Photo credit: Dinur Blum
SAN JOSE- As anyone who has watched a dozen Sharks games this season knows, Minnesota native Justin Braun is having an incredible year on the blue-line. The 26-year-old defenseman goes up against the opponents best forwards night after night and yet has still managed to turn in a plus-17 rating through the first half of the season.
Now of course plus/minus has it’s problems as a statistic, but there is no one stat that tells the whole story.
However, when you combine Braun’s +17 (currently +18), with the fact he faces the best forwards the opposing team has to offer and is still amongst the league leaders in terms of corsi statistics, you have one hell of a player.
For those unfamiliar with the basic premise of corsi, the idea is rather simple. You add up all the shots taken for a players team while he is on the ice and subtract the total of shots taken by the other team.
For example, if the Sharks attempt 20 shots during a game while Braun is on the ice and their opponents only attempt 10, Braun’s corsi for the game would be 10.
Unfortunately, there are too many different variations of these advanced statistics. Even yours truly has some difficulty keeping track. Therefore, don’t worry about the raw numbers of these new era stats.
The point to be had about corsi is that no matter how you measure it, Justin Braun ranks amongst the league leaders.
For reference purposes, names of other defenseman near Braun in the various corsi ratings are names like Dan Boyle, Kevin Shattenkirk and Zdeno Chara.
Cam Fowler on the other hand, who did make the Team USA squad, sees his corsi numbers in the mix with names like Brenden Dillon, Peter Harrold, Marc Methot, and Matt Carkner.
And it’s not as if Fowler plays for a bad team, he plays for the Pacific division leading Ducks.
Again, no statistic is perfect. This is why scouts have their jobs and the decisions for these Olympic teams are always so tough.
But this season, Braun has developed into one of the best two-way defenseman in the league. He is tremendous on the breakout, loves to jump into the play late and even lead rushes up the ice. Defensively, he has been playing as good as anybody in shutting down top tier forwards night in and night out.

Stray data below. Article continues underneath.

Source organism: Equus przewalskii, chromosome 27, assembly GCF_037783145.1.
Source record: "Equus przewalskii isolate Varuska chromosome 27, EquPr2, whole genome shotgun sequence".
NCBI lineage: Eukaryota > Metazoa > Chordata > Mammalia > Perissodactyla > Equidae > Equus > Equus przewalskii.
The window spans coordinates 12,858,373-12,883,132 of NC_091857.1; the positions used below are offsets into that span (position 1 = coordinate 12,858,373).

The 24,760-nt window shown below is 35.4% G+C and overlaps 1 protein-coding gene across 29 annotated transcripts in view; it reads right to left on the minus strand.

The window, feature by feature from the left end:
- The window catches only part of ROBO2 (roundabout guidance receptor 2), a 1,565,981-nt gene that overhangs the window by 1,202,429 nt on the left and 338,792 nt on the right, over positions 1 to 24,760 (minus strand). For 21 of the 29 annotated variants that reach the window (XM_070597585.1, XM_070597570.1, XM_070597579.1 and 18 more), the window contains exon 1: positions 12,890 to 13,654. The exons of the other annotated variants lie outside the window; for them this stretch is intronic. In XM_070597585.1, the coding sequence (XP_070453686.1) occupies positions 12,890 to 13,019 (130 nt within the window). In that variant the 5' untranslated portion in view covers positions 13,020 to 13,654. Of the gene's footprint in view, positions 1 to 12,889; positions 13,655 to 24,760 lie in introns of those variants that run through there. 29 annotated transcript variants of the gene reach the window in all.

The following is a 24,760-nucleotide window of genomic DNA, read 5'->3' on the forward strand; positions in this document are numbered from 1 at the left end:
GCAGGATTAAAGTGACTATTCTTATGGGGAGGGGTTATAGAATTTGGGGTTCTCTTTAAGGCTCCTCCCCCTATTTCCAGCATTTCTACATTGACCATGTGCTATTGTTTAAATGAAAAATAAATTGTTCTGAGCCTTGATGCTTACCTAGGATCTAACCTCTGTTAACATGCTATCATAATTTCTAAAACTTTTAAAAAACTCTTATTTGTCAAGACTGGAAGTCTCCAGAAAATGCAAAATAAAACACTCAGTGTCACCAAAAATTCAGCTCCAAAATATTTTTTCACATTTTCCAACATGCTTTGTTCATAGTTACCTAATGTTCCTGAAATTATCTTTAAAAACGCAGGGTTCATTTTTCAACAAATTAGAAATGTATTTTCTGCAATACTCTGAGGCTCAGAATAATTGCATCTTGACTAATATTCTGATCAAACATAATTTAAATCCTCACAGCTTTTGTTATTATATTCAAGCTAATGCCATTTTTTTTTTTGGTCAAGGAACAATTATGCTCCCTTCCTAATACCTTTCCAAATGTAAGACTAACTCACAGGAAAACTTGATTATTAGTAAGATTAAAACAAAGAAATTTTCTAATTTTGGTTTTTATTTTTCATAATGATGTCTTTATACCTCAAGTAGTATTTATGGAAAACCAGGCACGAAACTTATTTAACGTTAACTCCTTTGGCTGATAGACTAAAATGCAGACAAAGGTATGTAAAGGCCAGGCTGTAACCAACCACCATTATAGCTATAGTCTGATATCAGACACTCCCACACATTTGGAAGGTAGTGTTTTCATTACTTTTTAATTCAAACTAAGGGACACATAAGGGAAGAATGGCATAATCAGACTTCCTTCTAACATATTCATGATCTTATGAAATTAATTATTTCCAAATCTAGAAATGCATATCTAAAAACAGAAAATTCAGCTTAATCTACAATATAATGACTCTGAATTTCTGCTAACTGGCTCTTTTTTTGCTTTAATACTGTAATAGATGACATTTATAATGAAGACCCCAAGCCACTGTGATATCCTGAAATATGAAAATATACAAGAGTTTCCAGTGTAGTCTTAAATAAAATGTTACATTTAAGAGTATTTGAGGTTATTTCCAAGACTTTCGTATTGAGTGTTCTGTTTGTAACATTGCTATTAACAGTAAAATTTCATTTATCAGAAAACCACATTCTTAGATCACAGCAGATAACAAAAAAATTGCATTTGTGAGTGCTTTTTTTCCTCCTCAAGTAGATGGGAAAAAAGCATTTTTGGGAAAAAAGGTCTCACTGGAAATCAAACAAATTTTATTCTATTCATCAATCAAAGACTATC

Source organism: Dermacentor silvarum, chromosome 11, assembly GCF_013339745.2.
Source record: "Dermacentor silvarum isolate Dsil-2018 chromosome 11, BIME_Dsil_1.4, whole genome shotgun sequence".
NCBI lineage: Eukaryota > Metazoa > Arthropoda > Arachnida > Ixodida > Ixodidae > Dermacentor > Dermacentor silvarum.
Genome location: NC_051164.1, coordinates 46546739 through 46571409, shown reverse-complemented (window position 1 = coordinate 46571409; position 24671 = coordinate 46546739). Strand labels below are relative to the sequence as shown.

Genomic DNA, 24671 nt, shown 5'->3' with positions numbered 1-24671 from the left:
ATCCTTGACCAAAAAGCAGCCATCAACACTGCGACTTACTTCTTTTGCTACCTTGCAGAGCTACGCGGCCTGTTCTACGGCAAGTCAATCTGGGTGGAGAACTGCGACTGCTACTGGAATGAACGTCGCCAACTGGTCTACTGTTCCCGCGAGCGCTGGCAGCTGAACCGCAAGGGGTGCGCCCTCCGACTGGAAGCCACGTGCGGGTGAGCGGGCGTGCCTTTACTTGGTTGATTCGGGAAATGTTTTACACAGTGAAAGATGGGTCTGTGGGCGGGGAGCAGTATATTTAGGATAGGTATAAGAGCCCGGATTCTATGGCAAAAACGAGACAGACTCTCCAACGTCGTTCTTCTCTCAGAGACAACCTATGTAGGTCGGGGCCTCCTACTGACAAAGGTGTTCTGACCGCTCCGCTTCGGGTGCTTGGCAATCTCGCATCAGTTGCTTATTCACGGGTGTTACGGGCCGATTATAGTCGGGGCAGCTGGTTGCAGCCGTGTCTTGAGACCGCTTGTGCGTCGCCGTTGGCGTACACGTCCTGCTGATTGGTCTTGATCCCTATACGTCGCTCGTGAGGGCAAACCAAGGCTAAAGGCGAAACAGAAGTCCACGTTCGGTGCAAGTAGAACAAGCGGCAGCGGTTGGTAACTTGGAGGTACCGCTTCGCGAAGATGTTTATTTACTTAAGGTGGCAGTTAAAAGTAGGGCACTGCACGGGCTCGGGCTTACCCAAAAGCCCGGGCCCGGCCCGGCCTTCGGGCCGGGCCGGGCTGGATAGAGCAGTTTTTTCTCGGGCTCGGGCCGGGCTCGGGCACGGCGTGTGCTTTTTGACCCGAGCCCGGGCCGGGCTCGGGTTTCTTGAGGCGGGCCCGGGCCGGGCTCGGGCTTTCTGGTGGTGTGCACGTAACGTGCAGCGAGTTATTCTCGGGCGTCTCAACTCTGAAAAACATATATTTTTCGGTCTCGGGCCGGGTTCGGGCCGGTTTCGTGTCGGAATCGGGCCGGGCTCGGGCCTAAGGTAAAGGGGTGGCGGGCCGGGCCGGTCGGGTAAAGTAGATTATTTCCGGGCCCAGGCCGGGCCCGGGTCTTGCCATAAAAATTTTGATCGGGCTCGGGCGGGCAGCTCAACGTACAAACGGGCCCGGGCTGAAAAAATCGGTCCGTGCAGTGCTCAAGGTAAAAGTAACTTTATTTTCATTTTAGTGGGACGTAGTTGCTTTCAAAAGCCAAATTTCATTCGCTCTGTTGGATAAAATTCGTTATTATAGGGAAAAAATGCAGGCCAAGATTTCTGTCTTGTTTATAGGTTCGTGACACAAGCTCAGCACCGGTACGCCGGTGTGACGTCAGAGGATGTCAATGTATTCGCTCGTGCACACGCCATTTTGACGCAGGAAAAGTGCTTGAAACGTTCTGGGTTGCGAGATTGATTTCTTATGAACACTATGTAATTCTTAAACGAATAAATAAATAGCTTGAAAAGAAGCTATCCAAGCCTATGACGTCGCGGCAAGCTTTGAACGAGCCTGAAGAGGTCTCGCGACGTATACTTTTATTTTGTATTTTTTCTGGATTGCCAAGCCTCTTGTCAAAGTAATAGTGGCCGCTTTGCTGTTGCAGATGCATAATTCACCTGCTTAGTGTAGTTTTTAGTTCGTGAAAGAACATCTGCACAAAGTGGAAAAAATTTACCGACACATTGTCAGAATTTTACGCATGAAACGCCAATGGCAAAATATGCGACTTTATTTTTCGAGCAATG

There are very few defenseman in the league right now that are tougher to play against than Braun. He battles for every inch of space and even at just 6’2″ 205, he rarely, if ever gets out-muscled. Combine his ability to more than hold his own in the corners against bigger forwards, with his tremendous skating and puck moving abilities, he ought to have been a slam dunk for Team USA.
He may only have 11 points on the season in 40 games, but 10 have come five-on-five. If it weren’t for Dan Boyle ahead of him on the power-play depth chart, Braun could very easily be a 15-20 point defenseman at this stage of the season.
There is not one significant weakness in Braun’s game right now, he’s simply been doing everything you could possibly want in a defenseman this season. And you would be hard pressed to find anyone saying the same thing about a handful of the American defenseman that were named to the roster ahead of him.
Fowler, Brooks Orpik, Paul Martin, Justin Faulk all of whom have been selected to represent Team USA all have some drawbacks in their overall games.
There is simply no argument to be had for not taking Justin Braun on Team USA. If you watch the film of No. 61 for the Sharks, there isn’t a single area of the game that he doesn’t excel at.
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